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We will be filming the lecture. It will be posted on the Library Youtube page one week after the event.
When European monarchs claimed the right to rule over portions of what they called the New World, it did not automatically follow that the Indigenous peoples living there would lose control of their lands. How then did colonists transform land into property for their own benefit? Looking closely at the early stages of dispossession and settler property formation in New Spain (Mexico), New England and New France (Canada), Allan Greer discovers a surprising degree of uncertainty and improvisation in these three very different histories.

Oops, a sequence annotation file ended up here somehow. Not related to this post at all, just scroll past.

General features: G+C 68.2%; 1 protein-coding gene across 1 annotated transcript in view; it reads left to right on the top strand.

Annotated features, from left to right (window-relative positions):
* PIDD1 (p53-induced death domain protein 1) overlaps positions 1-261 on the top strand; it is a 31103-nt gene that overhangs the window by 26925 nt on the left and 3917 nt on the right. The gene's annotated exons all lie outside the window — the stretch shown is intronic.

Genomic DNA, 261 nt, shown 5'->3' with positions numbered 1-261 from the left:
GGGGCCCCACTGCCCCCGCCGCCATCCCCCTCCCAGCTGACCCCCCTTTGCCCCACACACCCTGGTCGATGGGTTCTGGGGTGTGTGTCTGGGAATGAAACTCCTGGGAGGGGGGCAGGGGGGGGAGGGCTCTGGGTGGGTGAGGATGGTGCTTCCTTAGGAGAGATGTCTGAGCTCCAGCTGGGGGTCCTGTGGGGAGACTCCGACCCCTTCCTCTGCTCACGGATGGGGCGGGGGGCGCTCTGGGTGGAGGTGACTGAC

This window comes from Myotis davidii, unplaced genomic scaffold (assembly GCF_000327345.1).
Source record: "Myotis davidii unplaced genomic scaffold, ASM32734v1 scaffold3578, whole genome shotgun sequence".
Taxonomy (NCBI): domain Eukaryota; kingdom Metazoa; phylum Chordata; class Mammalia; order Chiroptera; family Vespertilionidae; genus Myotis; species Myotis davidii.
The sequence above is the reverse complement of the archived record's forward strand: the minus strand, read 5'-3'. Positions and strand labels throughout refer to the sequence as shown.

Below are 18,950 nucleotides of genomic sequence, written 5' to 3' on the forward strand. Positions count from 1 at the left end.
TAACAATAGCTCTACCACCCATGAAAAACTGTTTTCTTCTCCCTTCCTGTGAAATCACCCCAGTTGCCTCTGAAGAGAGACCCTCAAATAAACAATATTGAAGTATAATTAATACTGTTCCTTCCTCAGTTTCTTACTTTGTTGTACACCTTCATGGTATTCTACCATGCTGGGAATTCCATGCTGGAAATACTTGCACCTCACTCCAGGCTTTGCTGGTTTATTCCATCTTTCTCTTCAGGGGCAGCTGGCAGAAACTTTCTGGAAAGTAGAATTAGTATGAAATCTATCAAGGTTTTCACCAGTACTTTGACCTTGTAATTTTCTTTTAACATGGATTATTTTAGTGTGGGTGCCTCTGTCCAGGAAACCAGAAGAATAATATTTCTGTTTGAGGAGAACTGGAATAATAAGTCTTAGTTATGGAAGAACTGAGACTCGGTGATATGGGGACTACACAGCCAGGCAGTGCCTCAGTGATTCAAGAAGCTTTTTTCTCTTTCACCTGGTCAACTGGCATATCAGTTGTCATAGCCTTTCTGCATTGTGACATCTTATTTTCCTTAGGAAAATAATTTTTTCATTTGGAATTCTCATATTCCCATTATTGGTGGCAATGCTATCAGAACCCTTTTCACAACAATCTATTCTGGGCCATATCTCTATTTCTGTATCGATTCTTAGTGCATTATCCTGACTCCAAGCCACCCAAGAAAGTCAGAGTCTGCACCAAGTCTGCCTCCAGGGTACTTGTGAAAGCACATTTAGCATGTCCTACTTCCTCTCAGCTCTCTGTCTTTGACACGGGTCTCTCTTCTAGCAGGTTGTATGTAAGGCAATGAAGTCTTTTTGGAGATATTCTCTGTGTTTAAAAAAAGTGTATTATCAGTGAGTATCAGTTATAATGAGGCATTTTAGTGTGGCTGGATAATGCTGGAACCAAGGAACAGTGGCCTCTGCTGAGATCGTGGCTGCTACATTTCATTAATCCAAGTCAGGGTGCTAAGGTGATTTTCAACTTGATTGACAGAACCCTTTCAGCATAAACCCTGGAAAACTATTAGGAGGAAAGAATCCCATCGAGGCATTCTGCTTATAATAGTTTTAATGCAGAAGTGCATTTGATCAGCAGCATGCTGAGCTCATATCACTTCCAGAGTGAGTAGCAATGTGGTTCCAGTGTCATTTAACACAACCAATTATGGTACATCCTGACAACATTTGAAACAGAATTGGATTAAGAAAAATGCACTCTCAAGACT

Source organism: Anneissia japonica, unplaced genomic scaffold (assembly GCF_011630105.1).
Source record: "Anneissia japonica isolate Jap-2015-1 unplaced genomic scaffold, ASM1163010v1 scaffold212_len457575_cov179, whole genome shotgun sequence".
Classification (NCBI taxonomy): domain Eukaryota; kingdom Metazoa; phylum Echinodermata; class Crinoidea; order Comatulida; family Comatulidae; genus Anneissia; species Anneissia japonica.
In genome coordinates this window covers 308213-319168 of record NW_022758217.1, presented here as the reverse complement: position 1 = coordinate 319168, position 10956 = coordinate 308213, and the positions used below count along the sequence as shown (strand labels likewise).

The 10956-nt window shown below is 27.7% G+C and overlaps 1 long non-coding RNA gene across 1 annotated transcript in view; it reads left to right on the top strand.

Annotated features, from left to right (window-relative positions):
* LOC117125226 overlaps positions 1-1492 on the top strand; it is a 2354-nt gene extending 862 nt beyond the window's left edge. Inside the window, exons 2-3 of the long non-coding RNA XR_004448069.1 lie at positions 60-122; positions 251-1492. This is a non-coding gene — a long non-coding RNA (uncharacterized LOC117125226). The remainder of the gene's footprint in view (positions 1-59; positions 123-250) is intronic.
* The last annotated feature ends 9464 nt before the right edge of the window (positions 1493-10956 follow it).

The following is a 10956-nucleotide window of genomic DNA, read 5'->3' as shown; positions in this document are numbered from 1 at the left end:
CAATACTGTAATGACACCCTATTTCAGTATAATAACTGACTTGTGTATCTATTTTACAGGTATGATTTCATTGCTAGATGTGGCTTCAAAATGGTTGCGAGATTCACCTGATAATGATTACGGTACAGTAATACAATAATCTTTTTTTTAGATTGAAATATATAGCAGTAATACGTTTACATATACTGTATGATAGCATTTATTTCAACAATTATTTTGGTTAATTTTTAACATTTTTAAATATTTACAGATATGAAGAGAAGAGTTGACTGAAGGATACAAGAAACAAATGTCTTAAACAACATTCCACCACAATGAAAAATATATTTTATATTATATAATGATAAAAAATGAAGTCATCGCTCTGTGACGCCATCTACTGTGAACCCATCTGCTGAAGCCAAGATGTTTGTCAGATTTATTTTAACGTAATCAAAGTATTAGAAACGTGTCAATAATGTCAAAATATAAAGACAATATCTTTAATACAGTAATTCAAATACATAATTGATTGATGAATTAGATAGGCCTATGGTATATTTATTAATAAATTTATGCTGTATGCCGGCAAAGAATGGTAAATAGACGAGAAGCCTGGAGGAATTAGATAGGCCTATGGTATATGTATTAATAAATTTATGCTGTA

Open to all.
Special exhibition and light reception to follow.
This event is supported by the Social Sciences and Humanities Council of Canada.
Prof. Allan Greer
McGill Department of History and Classical Studies
Allan Greer came to McGill in 2009 from the University of Toronto. He has also held appointments at the University of British Columbia and the University of Maine, and was a visiting fellow at the John Carter Brown Library (Providence, RI), Clare Hall, Cambridge University and the Institut d'études avancées de Paris.
Greer’s current project examines questions of property formation in New France, New Spain and New England. This synthetic and comparative study analyzes the processes by which settler forms of land tenure emerged and natives were dispossessed from the 16th to the 18th century. This research has been supported by the Social Science and Humanities Research Council, the John Simon Guggenheim Foundation and the Killam Foundation.